250 Bowery as a condominium project was conceived during the recession, and this is the reason why the developers requested the design of smaller units, which are easier to sell in a difficult market. The previous design for a condo-hotel included a facade in Corten steel with slanted windows, a very costly design for a new building to be constructed immediately after one of the worst real estate recessions in the history of the US.
The close presence of two landmarks such as the New Museum and the Sperone-Westwater gallery, two buildings designed more for being seen then for efficiency, was another important consideration during the conceptual phase of the design.
The programme was also calling for the design of four duplex penthouses to be built on the top two floors of the new building. This idea (together with the creation of private terraces on the roof of the building) maximised the return for the sale of these units, allowing the developer to charge a premium not only for the top floor, but also for the one below.
As an additional financial consideration, the architects were asked to locate the scissors staircases and the elevator core in the southern portion of the building, in order to keep the commercial space on the ground floor open and column-free, thereby adding to its commercial value.
Usually in New York developers don't want to spend additional money on the facades facing the lot lines (as they will be hidden by the construction of neighbouring buildings) or the ones in the back of the building (since they are not visible from the street).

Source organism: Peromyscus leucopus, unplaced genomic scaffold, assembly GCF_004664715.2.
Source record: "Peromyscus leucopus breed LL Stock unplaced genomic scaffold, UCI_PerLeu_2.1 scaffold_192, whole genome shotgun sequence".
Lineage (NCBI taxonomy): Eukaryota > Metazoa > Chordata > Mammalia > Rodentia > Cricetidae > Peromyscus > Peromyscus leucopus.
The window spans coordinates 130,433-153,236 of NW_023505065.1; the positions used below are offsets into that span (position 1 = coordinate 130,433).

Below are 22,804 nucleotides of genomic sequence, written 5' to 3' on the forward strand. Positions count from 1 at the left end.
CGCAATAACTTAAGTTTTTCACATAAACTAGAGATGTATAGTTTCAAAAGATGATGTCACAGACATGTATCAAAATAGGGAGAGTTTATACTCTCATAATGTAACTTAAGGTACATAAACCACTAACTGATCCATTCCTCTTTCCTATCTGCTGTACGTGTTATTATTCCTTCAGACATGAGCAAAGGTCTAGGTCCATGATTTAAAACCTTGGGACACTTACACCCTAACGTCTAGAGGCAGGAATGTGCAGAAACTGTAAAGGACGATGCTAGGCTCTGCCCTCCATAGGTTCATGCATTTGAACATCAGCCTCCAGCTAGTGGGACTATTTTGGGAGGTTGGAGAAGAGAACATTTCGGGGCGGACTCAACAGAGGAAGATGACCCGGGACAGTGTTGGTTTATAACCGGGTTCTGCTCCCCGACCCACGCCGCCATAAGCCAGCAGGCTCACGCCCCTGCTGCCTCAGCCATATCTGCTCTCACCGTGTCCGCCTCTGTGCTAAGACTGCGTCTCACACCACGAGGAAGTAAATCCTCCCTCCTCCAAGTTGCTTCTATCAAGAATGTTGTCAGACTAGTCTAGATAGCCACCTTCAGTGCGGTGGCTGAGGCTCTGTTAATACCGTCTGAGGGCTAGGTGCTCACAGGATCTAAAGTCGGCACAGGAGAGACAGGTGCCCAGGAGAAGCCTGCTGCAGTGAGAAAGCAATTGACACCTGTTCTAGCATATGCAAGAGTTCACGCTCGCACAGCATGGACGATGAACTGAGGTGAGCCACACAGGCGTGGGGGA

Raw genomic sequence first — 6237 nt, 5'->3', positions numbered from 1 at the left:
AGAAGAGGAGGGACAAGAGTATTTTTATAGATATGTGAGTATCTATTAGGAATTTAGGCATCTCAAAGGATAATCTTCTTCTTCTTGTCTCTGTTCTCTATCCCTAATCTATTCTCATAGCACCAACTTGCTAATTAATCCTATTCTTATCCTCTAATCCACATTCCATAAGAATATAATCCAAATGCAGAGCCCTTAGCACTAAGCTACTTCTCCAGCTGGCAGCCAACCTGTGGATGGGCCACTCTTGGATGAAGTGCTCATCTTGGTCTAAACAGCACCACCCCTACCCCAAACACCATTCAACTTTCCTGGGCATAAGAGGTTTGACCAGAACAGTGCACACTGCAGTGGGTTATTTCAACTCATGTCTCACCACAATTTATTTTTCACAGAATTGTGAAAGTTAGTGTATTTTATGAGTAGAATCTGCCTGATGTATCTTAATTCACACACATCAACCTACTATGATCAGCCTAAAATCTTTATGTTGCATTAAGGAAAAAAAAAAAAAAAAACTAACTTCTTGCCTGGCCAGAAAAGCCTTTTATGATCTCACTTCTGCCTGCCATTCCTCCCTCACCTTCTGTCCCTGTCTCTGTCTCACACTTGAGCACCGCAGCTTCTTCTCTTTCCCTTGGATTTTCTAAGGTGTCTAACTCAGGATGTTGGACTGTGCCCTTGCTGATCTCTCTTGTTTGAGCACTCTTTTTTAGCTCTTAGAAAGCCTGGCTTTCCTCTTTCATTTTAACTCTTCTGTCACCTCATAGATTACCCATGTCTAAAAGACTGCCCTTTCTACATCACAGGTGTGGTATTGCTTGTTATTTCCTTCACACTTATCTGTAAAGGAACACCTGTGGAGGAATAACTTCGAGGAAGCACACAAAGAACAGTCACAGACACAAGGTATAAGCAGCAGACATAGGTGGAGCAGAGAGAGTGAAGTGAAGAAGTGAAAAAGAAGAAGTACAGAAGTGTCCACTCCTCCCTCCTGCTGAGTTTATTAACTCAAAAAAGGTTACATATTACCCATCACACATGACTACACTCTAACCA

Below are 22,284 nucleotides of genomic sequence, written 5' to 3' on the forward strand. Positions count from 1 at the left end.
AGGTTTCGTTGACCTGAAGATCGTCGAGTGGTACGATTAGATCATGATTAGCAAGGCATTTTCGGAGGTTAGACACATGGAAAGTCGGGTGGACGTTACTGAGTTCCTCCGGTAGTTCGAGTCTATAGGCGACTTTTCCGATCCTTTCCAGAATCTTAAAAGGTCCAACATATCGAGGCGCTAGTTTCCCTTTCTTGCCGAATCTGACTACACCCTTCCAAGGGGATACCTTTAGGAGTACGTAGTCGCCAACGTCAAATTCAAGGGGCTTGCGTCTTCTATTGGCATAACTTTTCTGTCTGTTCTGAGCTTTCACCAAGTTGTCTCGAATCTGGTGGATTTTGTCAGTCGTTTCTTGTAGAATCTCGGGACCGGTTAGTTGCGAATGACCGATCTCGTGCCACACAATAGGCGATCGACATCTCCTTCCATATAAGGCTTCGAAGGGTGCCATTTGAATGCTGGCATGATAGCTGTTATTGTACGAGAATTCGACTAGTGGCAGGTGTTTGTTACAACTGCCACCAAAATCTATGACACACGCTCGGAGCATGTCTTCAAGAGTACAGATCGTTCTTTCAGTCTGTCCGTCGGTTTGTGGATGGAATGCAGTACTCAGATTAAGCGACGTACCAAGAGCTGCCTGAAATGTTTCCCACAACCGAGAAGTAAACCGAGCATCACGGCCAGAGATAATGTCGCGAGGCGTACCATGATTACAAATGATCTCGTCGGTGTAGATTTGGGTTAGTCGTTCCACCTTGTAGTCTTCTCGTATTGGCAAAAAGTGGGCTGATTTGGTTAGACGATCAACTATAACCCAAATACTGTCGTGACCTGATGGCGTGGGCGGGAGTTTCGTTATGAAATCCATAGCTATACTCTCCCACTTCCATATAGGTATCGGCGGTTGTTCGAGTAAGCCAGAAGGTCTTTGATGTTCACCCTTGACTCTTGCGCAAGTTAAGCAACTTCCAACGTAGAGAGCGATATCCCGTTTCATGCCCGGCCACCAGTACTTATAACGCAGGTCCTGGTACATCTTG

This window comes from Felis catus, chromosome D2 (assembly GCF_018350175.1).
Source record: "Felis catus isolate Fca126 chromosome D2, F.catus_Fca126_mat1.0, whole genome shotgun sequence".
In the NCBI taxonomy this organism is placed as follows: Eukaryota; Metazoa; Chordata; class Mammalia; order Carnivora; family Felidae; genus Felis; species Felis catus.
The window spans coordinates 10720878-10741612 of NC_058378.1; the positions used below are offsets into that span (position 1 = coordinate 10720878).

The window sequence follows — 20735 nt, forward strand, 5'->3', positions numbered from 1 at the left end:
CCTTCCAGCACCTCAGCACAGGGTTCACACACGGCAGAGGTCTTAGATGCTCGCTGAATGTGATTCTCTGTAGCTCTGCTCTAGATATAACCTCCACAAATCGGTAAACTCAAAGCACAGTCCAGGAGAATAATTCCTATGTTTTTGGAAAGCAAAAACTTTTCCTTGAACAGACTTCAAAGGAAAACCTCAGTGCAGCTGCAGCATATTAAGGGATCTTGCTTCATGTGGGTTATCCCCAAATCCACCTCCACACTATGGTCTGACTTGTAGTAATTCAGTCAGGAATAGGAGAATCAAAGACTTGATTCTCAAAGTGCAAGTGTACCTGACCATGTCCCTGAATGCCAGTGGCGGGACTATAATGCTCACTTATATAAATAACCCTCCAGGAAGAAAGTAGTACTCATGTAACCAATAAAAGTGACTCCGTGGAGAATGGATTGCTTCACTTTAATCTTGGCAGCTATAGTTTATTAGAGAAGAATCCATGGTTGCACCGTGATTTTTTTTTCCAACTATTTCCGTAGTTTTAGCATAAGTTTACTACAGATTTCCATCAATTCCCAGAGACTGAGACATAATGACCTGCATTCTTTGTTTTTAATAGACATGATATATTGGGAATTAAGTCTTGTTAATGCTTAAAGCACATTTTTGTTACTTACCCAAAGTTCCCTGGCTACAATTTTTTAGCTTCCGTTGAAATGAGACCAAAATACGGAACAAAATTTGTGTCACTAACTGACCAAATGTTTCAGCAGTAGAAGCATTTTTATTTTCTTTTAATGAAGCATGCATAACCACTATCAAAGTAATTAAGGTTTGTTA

A square facade
Another important aspect was that the size of the building frontage and the allowed maximum height almost corresponded, therefore forcing the geometry of the facade to be squared (85' x 85').
In order to face these challenges the architects decided to choose a facade design incorporating a rigorous grid of squares within squares. The tradition of the Bowery as a commercial street, and its proximity to the iconic cast-iron district of Soho were the deciding factors behind shaping the building to look like a contemporary warehouse.
But cast-iron is too expensive a material to use in a new condominium development in 2013 in New York, so in order to achieve the same look, the architects selected Alucobond for the construction of the facade, a versatile composite aluminium panelling system that is available in many custom colours which can be forged in different shapes. The result is a slightly reflective metal appearance very similar to steel.
The warehouse look is also emphasised by the design of the windows, divided into nine panes and operable with a tilt. The architects convinced the developers to construct a similar facade on the back of the building, where the views of downtown are memorable and the apartments are quieter than on the Bowery itself.
The two architects also have further collaboration projects in the pipeline, such as a 24-storey office building in Verona, Italy and the conversion of a 230,000 sq ft warehouse building in Brooklyn. Both designers enjoy reinterpreting historic forms as a basis to create something modern, while at the same time respecting the relationship to the city and its past.